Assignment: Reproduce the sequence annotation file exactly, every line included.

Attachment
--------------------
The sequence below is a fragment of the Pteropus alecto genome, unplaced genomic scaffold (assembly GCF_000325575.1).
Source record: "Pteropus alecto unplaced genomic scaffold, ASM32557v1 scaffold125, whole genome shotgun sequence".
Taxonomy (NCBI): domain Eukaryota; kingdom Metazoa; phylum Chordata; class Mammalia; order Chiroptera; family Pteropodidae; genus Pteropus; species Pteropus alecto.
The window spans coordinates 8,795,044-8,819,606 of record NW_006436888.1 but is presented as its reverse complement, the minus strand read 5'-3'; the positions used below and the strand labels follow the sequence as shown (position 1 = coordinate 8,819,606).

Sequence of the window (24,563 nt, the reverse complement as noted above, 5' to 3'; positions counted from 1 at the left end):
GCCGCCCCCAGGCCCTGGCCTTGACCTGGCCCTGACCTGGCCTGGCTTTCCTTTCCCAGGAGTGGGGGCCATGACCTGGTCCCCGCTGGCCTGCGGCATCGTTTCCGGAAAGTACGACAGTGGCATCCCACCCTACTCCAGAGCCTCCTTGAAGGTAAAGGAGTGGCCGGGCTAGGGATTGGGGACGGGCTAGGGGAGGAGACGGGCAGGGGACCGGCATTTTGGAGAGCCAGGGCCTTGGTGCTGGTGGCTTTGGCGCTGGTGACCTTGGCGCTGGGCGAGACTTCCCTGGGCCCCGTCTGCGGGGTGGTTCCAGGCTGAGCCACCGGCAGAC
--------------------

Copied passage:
The sequence below is a fragment of the Pteropus alecto genome, unplaced genomic scaffold (assembly GCF_000325575.1).
Source record: "Pteropus alecto unplaced genomic scaffold, ASM32557v1 scaffold125, whole genome shotgun sequence".
Taxonomy (NCBI): domain Eukaryota; kingdom Metazoa; phylum Chordata; class Mammalia; order Chiroptera; family Pteropodidae; genus Pteropus; species Pteropus alecto.
The window spans coordinates 8,795,044-8,819,606 of record NW_006436888.1 but is presented as its reverse complement, the minus strand read 5'-3'; the positions used below and the strand labels follow the sequence as shown (position 1 = coordinate 8,819,606).

Sequence of the window (24,563 nt, the reverse complement as noted above, 5' to 3'; positions counted from 1 at the left end):
GCCGCCCCCAGGCCCTGGCCTTGACCTGGCCCTGACCTGGCCTGGCTTTCCTTTCCCAGGAGTGGGGGCCATGACCTGGTCCCCGCTGGCCTGCGGCATCGTTTCCGGAAAGTACGACAGTGGCATCCCACCCTACTCCAGAGCCTCCTTGAAGGTAAAGGAGTGGCCGGGCTAGGGATTGGGGACGGGCTAGGGGAGGAGACGGGCAGGGGACCGGCATTTTGGAGAGCCAGGGCCTTGGTGCTGGTGGCTTTGGCGCTGGTGACCTTGGCGCTGGGCGAGACTTCCCTGGGCCCCGTCTGCGGGGTGGTTCCAGGCTGAGCCACCGGCAGAC